During this battle the veteran V Corps, of which the 17th FAOB was a part, held the shoulder on the northeast corner of the Allied lines. Although much has been said of Patton’s role in defeating the Germans and the heroic efforts of the "Battling Bastards of Bastogne", both Eisenhower and General Omar Bradley give an equal share of the credit for victory to V Corps for holding the shoulder and denying the Germans the opportunity to turn the flank of the Allied lines and roll them up to the north. On December 22, the command center of the 17th FAOB moved to Eupen where Deily was rudely awakened by incendiary and anti-personnel bombs at 0345 on the 23rd; and, during the day, Deily’s HQ area was strafed by a new German jet fighter. Seven men in the HQ area were wounded. Again on New Year’s Eve, two five-hundredpound bombs hit the 17th’s HQ area.
Towards the end of January, the Battle of the Bulge ended and V Corps went on the offensive. Deily’s unit crossed the Rhine on March 25 and spent the rest of the war chasing the enemy across Germany. Following the surrender of Germany, Earle Deily, now commander of the 17th Field Artillery Observation Battalion, was placed in charge of a resort-hotel complex at Marianski-Lasni in U.S.-occupied Czechoslovakia. After informing his stateside wife that he was in charge of a resort complex with "hot and cold running blondes", she went down for a little chat with RADM Leo Otis Colbert, Director of the Coast and Geodetic Survey. The result of the talk was that RADM Colbert ascertained that it was time for the boys to come home and resume the business of establishing the national geodetic control network and surveying our shores. Earle Deily returned to the United States on December 11, 1945, and reported for duty in the Coast and Geodetic Survey on March 13, 1946.
While David Whipp (see Part 1 of this series) was helping the Corps Expeditionnaire Francais zero in on the Germans in the vicinity of Monte Cassino, Lieutenant Commander William C. "Rusty" Russell had been taken out of the lines and sent with the 15th Field Artillery Observation Battalion to the former resort area of Anzio-Nettuno on February 3, 1944. The object of this expedition was to outflank the Germans on the Gustav line, push them further to the north, and free Rome. For a variety of reasons, this operation didn’t work the way it had been planned. Allied troops stayed on the beach at Anzio-Nettuno for months with the Germans looking down their throats and shelling their positions at will. This was not without cost to the Germans as the surveys conducted by "Rusty" Russell and the accompanying observations of the flashand sound-ranging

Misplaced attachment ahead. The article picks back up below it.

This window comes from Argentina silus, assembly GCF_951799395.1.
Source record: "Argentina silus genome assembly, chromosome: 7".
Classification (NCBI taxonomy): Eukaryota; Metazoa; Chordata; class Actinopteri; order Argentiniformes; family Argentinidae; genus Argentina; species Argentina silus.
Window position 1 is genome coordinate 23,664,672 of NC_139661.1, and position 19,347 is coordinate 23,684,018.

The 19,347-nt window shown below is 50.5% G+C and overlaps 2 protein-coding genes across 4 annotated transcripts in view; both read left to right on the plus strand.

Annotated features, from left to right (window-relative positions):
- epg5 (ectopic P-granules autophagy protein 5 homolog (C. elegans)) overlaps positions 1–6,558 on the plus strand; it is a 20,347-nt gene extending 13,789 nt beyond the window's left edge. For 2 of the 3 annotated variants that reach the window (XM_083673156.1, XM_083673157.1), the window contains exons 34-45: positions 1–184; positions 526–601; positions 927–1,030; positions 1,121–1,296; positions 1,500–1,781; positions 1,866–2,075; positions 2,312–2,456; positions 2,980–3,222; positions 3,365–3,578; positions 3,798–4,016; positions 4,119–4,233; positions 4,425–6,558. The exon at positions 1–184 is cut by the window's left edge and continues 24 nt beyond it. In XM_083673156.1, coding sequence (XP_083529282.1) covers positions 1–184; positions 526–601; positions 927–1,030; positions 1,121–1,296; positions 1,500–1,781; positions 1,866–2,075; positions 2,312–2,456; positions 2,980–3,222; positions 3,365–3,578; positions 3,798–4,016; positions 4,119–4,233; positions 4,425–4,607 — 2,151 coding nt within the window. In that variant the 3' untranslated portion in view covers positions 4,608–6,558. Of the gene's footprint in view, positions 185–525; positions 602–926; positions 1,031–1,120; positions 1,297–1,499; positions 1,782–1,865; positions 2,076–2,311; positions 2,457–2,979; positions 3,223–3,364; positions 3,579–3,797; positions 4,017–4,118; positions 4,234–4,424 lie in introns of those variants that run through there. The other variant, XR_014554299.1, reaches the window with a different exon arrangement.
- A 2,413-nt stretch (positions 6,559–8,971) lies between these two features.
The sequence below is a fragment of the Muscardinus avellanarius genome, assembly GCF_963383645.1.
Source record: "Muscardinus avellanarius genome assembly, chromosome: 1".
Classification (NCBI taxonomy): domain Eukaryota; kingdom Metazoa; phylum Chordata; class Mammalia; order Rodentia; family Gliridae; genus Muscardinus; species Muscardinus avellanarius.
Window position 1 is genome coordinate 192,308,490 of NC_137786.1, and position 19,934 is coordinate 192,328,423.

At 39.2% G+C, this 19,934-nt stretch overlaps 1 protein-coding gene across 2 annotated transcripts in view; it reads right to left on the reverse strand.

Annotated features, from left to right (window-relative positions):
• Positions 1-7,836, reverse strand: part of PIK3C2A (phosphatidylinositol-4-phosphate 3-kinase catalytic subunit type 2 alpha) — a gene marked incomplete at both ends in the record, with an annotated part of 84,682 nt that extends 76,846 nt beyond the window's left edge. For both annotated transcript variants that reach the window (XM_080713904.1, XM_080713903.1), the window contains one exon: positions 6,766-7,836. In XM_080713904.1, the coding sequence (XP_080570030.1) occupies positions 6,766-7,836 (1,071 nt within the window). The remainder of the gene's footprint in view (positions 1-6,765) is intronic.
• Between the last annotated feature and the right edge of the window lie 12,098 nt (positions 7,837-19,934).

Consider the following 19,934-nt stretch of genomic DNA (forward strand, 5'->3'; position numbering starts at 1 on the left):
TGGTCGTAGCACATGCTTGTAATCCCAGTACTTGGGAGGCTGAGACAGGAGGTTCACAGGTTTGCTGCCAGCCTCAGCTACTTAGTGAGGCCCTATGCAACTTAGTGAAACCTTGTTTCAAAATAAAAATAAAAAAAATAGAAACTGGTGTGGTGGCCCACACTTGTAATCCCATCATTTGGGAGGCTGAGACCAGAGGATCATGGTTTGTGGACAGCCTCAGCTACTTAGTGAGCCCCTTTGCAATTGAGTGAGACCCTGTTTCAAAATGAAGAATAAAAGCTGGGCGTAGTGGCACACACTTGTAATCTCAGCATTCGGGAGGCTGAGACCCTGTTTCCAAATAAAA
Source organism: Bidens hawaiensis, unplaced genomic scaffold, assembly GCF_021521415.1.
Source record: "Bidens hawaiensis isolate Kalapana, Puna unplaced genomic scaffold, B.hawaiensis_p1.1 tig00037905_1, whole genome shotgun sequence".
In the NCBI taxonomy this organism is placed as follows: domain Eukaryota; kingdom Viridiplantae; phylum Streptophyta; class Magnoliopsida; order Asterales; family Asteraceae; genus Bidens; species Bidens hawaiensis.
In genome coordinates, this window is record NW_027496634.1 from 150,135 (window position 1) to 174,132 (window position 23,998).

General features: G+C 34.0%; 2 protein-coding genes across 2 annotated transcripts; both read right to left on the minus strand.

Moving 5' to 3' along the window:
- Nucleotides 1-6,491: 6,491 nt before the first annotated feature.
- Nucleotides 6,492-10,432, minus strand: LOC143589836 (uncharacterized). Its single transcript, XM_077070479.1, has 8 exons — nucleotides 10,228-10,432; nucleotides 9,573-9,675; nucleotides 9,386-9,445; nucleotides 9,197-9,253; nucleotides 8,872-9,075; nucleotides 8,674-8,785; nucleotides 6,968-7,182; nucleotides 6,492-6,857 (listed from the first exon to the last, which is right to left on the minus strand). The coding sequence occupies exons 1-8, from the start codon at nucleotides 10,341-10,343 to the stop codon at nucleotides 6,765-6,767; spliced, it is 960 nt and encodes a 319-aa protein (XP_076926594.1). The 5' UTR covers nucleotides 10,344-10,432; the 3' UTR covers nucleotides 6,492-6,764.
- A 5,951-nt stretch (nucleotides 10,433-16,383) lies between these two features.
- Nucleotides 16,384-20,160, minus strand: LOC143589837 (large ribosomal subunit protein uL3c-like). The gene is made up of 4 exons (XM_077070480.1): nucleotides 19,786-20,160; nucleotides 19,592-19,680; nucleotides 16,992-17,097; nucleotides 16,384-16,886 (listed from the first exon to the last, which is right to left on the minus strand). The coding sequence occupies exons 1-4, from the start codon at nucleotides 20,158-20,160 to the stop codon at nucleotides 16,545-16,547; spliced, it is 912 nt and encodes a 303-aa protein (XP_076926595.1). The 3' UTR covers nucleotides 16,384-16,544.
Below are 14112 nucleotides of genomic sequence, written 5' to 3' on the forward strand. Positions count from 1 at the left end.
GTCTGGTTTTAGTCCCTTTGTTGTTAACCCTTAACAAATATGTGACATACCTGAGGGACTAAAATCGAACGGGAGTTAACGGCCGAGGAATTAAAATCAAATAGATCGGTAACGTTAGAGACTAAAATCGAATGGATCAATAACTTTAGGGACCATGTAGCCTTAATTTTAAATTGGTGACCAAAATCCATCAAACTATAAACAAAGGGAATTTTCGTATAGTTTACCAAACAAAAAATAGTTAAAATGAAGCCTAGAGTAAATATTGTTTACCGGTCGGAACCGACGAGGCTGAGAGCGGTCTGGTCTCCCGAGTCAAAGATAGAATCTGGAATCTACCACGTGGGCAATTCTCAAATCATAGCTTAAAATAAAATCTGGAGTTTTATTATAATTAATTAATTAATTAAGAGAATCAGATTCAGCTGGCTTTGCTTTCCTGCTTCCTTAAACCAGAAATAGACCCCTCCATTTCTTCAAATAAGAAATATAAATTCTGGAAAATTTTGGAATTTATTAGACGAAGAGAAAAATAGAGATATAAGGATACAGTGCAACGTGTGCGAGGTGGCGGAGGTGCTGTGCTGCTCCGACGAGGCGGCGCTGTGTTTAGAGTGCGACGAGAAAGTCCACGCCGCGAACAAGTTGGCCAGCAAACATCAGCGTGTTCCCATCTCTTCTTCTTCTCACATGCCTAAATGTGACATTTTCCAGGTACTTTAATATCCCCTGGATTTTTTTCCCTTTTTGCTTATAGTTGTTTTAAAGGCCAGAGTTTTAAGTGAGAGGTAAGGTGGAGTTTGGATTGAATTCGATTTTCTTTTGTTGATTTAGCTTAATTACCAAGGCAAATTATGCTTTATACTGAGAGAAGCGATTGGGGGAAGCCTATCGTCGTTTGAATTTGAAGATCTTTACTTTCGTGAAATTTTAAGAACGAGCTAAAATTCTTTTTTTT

units accounted for the location and subsequent counterbattery work against 1,968 enemy gun positions and 93 targets of opportunity, including enemy tanks and infantry. Russell’s citation for the Legion of Merit Medal cited his "devotion to duty, knowledge of survey, and the ability to overcome apparently insurmountable obstacles" as "a material factor in the precise accuracy of the beachhead artillery".
Russell began his time in the Army as an artillery survey instructor. He originally was not scheduled to ship overseas with the 15th FAOB but insisted on going as he had trained and liked the men of the 15th and called them "his boys". Gaining the survey officer billet within the battalion, he left New York harbor on August 24, 1943 and navigated the troop ship carrying the 15th FAOB to the Mediterranean. The 15th first went into line on October 27, 1943, just north of Naples and engaged in bitter mountain fighting, moving its observation posts from mountain peak to mountain peak, as the enemy fell back. On November 15th, the battle for Mt. Camino began, an operation that lasted over a month. Finally it was captured after three days of intense artillery fire during which 480 artillery pieces fired 100 rounds each. In January the unit was taken out of line and then made the Anzio landings. Anzio was close to being hell for the Allied units as they endured over three months of shelling, bombing, and sniper fire.
Following the fall of Rome on June 5, 1944, the 15th FAOB, while attached to the IV Corps, continued the rapid pursuit of the German Army to the Arno River. By winter the opposing armies had settled down to a long siege in the Po River Valley Campaign and "Rusty" Russell had finished his tour in Europe. He headed back to the United States to continue teaching artillery surveying to new units leaving for the front. By the end of the war, "Rusty’s boys" in the 15th FAOB had surveyed in innumerable U. S. artillery locations and spotted and plotted the positions of over 4,000 enemy guns of all calibers helping bring about their destruction or neutralization. As a measure of the eminent danger members of the 15th FAOB were in during the period from going into line until June 5, 1944, medical corpsman James B. Moss, Jr., who was attached to the 15th FAOB, recorded 12 fatalities and six serious wounds from enemy action but also "lots of casualties" from close by units that he helped treat. When on May 25, 1944, the Anzio beachhead forces met up with the main 5th Army front, Moss commented "Boy you don’t know how glad I was to hear the news."